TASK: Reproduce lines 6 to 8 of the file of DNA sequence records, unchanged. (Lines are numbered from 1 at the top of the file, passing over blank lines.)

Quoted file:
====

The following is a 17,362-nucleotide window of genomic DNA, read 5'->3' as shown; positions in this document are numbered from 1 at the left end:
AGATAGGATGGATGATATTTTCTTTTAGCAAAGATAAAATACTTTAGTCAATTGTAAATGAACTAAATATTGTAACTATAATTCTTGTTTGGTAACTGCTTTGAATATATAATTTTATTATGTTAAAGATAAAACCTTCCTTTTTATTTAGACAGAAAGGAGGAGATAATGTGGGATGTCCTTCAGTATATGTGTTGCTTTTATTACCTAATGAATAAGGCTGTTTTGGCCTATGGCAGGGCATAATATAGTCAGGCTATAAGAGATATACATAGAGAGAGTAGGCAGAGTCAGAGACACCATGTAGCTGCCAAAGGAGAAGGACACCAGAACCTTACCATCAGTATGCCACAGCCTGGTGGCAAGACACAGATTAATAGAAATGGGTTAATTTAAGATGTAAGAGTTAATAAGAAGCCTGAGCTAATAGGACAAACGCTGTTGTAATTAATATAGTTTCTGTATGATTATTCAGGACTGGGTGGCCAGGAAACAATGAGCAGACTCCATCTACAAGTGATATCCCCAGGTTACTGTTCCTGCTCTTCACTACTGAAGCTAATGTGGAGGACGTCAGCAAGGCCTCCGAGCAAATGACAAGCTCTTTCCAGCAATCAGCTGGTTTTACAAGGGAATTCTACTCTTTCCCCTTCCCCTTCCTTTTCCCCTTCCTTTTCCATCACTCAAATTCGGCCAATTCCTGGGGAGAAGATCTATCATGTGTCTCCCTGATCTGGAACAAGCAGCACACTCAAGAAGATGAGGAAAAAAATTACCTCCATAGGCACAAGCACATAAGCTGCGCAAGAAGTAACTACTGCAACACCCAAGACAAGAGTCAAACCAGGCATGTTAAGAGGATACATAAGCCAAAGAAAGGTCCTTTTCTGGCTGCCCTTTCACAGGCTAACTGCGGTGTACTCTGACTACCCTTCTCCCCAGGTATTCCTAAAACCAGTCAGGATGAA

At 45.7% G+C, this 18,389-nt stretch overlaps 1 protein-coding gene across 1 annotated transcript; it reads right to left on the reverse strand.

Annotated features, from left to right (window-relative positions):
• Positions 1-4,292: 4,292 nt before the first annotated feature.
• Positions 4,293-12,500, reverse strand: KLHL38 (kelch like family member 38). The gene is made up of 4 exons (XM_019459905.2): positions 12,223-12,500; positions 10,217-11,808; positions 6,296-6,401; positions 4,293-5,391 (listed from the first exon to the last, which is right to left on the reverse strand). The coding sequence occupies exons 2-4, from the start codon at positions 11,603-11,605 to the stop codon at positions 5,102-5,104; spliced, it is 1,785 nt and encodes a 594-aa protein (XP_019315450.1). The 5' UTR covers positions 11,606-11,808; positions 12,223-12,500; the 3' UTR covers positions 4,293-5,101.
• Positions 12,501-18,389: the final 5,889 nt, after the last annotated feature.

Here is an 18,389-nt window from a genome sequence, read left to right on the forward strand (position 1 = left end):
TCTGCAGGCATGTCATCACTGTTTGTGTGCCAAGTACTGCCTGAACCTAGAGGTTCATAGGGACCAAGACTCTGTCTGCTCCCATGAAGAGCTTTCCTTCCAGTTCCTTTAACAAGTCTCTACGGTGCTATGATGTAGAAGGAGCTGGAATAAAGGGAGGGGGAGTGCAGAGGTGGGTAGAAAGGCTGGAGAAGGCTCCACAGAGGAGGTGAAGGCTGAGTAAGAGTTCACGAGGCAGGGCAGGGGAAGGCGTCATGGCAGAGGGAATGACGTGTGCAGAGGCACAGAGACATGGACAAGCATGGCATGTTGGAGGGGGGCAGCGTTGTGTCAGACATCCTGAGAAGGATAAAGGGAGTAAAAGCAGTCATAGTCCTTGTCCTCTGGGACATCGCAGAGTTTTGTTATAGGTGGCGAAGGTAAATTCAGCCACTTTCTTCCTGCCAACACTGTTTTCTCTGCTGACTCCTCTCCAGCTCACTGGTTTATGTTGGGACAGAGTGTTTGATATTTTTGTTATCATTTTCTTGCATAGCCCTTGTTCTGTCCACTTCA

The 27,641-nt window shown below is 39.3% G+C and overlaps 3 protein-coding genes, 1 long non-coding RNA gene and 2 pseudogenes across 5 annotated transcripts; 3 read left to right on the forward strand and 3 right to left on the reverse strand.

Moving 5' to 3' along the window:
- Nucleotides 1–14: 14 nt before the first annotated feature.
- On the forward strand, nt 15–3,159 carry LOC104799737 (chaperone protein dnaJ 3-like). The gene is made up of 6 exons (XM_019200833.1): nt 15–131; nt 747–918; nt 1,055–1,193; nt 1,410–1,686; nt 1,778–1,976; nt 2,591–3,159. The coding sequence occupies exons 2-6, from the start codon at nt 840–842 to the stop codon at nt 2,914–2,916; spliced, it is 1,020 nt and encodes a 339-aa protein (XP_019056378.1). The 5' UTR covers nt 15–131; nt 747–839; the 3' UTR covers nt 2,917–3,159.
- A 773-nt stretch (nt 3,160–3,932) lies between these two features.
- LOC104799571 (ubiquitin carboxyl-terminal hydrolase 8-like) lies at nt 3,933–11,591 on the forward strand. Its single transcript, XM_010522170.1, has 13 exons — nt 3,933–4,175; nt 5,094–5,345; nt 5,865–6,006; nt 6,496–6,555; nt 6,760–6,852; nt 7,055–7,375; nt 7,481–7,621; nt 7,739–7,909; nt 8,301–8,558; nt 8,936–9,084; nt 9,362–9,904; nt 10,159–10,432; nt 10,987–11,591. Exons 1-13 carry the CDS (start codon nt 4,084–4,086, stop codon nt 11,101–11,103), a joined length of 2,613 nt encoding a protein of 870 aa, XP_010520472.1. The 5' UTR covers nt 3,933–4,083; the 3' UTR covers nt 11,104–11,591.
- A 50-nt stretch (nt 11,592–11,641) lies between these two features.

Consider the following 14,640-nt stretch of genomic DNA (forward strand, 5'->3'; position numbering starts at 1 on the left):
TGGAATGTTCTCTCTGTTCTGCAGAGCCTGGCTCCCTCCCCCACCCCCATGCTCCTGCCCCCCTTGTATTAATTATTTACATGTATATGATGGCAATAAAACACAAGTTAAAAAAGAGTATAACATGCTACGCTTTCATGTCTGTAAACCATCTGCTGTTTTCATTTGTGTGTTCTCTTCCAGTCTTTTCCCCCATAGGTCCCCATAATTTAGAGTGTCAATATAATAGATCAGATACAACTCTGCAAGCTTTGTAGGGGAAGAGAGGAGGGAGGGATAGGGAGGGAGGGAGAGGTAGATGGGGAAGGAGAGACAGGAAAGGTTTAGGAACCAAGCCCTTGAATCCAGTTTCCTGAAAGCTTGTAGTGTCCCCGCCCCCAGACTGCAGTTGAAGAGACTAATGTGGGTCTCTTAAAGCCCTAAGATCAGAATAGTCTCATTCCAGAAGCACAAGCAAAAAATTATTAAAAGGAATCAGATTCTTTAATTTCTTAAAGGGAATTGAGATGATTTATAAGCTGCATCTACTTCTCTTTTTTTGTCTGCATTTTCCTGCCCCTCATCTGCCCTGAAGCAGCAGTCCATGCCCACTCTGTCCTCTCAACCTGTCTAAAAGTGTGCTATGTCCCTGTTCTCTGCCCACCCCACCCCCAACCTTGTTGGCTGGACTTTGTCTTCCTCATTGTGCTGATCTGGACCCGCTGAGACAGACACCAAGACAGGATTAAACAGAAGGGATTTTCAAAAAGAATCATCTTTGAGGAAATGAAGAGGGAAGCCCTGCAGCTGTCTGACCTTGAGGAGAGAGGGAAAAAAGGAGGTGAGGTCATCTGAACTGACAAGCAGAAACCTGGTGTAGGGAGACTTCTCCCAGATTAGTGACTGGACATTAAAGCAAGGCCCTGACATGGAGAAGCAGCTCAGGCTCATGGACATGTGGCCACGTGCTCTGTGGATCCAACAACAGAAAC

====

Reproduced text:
• Positions 4,293-12,500, reverse strand: KLHL38 (kelch like family member 38). The gene is made up of 4 exons (XM_019459905.2): positions 12,223-12,500; positions 10,217-11,808; positions 6,296-6,401; positions 4,293-5,391 (listed from the first exon to the last, which is right to left on the reverse strand). The coding sequence occupies exons 2-4, from the start codon at positions 11,603-11,605 to the stop codon at positions 5,102-5,104; spliced, it is 1,785 nt and encodes a 594-aa protein (XP_019315450.1). The 5' UTR covers positions 11,606-11,808; positions 12,223-12,500; the 3' UTR covers positions 4,293-5,101.
• Positions 12,501-18,389: the final 5,889 nt, after the last annotated feature.

Here is an 18,389-nt window from a genome sequence, read left to right on the forward strand (position 1 = left end):